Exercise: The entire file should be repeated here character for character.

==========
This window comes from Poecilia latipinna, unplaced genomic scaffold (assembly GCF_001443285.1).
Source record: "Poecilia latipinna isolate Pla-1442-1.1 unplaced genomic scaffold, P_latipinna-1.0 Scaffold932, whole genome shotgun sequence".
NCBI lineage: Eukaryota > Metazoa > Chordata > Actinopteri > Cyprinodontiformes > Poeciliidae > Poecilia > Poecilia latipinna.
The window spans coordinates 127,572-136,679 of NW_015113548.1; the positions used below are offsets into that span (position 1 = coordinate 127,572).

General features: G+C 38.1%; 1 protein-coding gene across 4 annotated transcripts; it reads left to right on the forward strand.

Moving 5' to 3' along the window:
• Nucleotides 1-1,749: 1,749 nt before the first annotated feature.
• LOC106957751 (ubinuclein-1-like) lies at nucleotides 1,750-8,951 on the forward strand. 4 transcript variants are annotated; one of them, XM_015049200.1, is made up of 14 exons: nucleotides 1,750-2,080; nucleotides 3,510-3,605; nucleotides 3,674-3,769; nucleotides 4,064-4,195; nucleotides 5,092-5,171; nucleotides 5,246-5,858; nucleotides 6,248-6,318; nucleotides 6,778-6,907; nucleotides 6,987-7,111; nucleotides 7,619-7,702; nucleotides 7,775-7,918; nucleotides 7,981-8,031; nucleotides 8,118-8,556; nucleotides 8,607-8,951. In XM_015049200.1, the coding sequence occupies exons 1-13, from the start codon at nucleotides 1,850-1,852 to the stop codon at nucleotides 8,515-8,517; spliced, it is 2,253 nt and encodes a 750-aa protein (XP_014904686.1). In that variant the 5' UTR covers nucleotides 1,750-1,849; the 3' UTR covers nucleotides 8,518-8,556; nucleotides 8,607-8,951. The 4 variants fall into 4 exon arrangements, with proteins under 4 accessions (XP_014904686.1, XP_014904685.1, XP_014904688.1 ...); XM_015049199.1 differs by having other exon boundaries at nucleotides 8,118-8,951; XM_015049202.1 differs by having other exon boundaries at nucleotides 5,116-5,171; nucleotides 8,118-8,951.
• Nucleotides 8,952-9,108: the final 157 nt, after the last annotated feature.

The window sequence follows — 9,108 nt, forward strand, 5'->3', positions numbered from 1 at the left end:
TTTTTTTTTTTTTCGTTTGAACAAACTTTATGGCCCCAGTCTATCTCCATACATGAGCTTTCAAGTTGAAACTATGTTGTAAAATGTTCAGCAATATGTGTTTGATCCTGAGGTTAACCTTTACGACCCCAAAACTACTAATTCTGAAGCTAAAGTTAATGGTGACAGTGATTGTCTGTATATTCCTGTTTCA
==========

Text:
This window comes from Poecilia latipinna, unplaced genomic scaffold (assembly GCF_001443285.1).
Source record: "Poecilia latipinna isolate Pla-1442-1.1 unplaced genomic scaffold, P_latipinna-1.0 Scaffold932, whole genome shotgun sequence".
NCBI lineage: Eukaryota > Metazoa > Chordata > Actinopteri > Cyprinodontiformes > Poeciliidae > Poecilia > Poecilia latipinna.
The window spans coordinates 127,572-136,679 of NW_015113548.1; the positions used below are offsets into that span (position 1 = coordinate 127,572).

General features: G+C 38.1%; 1 protein-coding gene across 4 annotated transcripts; it reads left to right on the forward strand.

Moving 5' to 3' along the window:
• Nucleotides 1-1,749: 1,749 nt before the first annotated feature.
• LOC106957751 (ubinuclein-1-like) lies at nucleotides 1,750-8,951 on the forward strand. 4 transcript variants are annotated; one of them, XM_015049200.1, is made up of 14 exons: nucleotides 1,750-2,080; nucleotides 3,510-3,605; nucleotides 3,674-3,769; nucleotides 4,064-4,195; nucleotides 5,092-5,171; nucleotides 5,246-5,858; nucleotides 6,248-6,318; nucleotides 6,778-6,907; nucleotides 6,987-7,111; nucleotides 7,619-7,702; nucleotides 7,775-7,918; nucleotides 7,981-8,031; nucleotides 8,118-8,556; nucleotides 8,607-8,951. In XM_015049200.1, the coding sequence occupies exons 1-13, from the start codon at nucleotides 1,850-1,852 to the stop codon at nucleotides 8,515-8,517; spliced, it is 2,253 nt and encodes a 750-aa protein (XP_014904686.1). In that variant the 5' UTR covers nucleotides 1,750-1,849; the 3' UTR covers nucleotides 8,518-8,556; nucleotides 8,607-8,951. The 4 variants fall into 4 exon arrangements, with proteins under 4 accessions (XP_014904686.1, XP_014904685.1, XP_014904688.1 ...); XM_015049199.1 differs by having other exon boundaries at nucleotides 8,118-8,951; XM_015049202.1 differs by having other exon boundaries at nucleotides 5,116-5,171; nucleotides 8,118-8,951.
• Nucleotides 8,952-9,108: the final 157 nt, after the last annotated feature.

The window sequence follows — 9,108 nt, forward strand, 5'->3', positions numbered from 1 at the left end:
TTTTTTTTTTTTTCGTTTGAACAAACTTTATGGCCCCAGTCTATCTCCATACATGAGCTTTCAAGTTGAAACTATGTTGTAAAATGTTCAGCAATATGTGTTTGATCCTGAGGTTAACCTTTACGACCCCAAAACTACTAATTCTGAAGCTAAAGTTAATGGTGACAGTGATTGTCTGTATATTCCTGTTTCA